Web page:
WVU Medicine cancer survivors, healthcare providers celebrate life

MORGANTOWN, W.Va. – A cancer diagnosis can wreak havoc in the lives of those faced with battling the disease. But cancer survivors who gathered on Sunday, Aug. 30 at Lakeview Golf Resort and Spa in Morgantown to celebrate life with their healthcare providers at WVU Medicine and the Mary Babb Randolph Cancer Center are proving that the human spirit is much stronger than the ravages of the disease.  

“My motto is to not let myself get upset,” Jennifer Gosley, a two-time breast cancer survivor from Morgantown, said. “The first time I was diagnosed, the healthcare staff were surprised that I didn’t shed any tears. I just wanted to know what kind of treatment plan they had for me.”

“We each have to resolve to get well and be there for each other,” 34-year-old Oak Hill resident Antonio Campbell, who was diagnosed with Hodgkin’s lymphoma three times and has had two transplants, said. “We are some of the strongest people on earth.”

Several cancer survivors sang the praises of WVU Medicine and the Cancer Center, which hosted the event.  

“We need to thank our caregivers – the social workers, triage nurses, doctors, and a host of others – because without those people we wouldn’t be here,” Ron Garrison, a Great Cacapon resident who has beaten advanced pancreatic cancer as well as lung and liver cancer, said. “I won a second chance at life and so did everyone else in this room.”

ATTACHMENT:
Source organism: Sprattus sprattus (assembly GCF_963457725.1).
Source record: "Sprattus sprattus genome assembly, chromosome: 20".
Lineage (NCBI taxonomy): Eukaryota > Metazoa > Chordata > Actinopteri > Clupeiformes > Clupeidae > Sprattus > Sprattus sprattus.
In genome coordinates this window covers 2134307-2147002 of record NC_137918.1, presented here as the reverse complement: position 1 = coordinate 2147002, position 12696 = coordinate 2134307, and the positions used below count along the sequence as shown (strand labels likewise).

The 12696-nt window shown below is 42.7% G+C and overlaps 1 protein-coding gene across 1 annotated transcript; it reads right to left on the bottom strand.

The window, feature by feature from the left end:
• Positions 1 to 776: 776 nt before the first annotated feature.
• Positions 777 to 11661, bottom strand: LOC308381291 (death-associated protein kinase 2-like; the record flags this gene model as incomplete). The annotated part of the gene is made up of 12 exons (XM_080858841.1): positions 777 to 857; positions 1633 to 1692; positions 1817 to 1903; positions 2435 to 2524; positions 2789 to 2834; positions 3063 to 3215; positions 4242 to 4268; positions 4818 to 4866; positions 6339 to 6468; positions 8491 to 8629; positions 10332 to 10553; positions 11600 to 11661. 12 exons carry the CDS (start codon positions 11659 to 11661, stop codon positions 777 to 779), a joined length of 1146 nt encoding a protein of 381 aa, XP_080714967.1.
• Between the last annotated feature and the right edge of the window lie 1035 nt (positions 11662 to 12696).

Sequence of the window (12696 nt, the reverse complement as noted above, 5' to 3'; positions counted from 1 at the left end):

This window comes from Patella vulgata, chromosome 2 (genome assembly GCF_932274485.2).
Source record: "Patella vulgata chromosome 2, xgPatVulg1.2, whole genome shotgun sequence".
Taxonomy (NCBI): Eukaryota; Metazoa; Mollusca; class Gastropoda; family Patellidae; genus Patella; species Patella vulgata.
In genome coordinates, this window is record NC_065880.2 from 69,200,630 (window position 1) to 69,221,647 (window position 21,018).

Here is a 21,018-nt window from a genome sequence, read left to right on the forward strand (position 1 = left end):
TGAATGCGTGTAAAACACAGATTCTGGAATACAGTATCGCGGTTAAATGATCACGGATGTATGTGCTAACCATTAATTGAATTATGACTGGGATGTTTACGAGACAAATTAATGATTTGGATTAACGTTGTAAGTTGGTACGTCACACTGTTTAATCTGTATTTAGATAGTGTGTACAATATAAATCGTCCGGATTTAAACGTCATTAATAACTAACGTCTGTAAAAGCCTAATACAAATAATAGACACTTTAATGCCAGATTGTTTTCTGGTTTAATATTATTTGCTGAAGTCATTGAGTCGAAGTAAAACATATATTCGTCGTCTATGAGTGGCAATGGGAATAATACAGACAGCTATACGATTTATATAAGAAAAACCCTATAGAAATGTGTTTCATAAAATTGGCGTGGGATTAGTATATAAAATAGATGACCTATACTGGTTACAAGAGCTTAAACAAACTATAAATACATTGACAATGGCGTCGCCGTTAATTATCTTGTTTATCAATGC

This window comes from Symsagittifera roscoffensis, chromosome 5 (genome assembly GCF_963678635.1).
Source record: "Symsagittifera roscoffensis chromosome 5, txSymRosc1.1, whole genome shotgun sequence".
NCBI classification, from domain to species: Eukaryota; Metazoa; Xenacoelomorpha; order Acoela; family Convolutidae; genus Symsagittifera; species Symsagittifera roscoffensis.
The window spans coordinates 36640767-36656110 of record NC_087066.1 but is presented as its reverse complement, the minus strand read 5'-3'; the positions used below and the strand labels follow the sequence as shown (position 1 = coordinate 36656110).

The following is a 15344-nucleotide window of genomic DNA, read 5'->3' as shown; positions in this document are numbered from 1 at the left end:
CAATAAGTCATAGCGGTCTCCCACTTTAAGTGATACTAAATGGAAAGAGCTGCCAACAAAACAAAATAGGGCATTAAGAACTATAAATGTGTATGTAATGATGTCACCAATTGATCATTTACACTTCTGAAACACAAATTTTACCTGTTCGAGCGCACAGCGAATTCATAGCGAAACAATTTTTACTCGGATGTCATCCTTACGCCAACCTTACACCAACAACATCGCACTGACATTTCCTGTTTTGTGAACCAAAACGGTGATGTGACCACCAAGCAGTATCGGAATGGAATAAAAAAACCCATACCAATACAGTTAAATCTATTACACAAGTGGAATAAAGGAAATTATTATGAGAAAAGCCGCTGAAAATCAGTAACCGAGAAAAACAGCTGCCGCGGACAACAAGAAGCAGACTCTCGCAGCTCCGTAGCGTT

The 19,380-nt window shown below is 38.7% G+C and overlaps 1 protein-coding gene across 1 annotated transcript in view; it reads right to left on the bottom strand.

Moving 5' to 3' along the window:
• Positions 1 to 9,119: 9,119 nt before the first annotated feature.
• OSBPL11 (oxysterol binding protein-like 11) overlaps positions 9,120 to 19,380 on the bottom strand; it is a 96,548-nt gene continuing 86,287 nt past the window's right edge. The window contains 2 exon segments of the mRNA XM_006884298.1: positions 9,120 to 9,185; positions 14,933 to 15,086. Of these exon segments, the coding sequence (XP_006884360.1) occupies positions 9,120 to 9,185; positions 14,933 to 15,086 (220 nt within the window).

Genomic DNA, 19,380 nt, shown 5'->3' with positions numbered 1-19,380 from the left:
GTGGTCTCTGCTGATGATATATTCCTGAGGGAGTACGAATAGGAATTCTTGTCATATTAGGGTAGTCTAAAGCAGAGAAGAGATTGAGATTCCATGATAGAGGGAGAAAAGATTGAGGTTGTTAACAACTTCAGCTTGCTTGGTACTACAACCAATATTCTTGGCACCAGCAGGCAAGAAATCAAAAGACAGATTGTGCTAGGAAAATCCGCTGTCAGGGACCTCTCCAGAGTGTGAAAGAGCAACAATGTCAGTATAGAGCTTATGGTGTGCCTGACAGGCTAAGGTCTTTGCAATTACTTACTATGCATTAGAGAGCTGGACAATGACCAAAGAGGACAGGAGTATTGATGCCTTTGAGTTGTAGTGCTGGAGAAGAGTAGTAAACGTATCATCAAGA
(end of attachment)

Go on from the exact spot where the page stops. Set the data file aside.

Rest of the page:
“Our cancer center is growing to better serve patients who may not be able to travel to Morgantown,” Michael Craig, M.D., physician-in-chief of oncology at WVU Medicine’s Mary Babb Randolph Cancer Center, told the crowd. “We are collaborating with Garrett County Memorial Hospital in Oakland, Maryland, to open a satellite cancer care and infusion services center in January.”

Dr. Craig said WVU also has to encourage the next generation of healthcare providers to stay in West Virginia and go into the communities where cancer services are needed.

Photo identifications: Morgantown resident and two-time breast cancer survivor Jennifer Gosley and her husband Jerry Toppins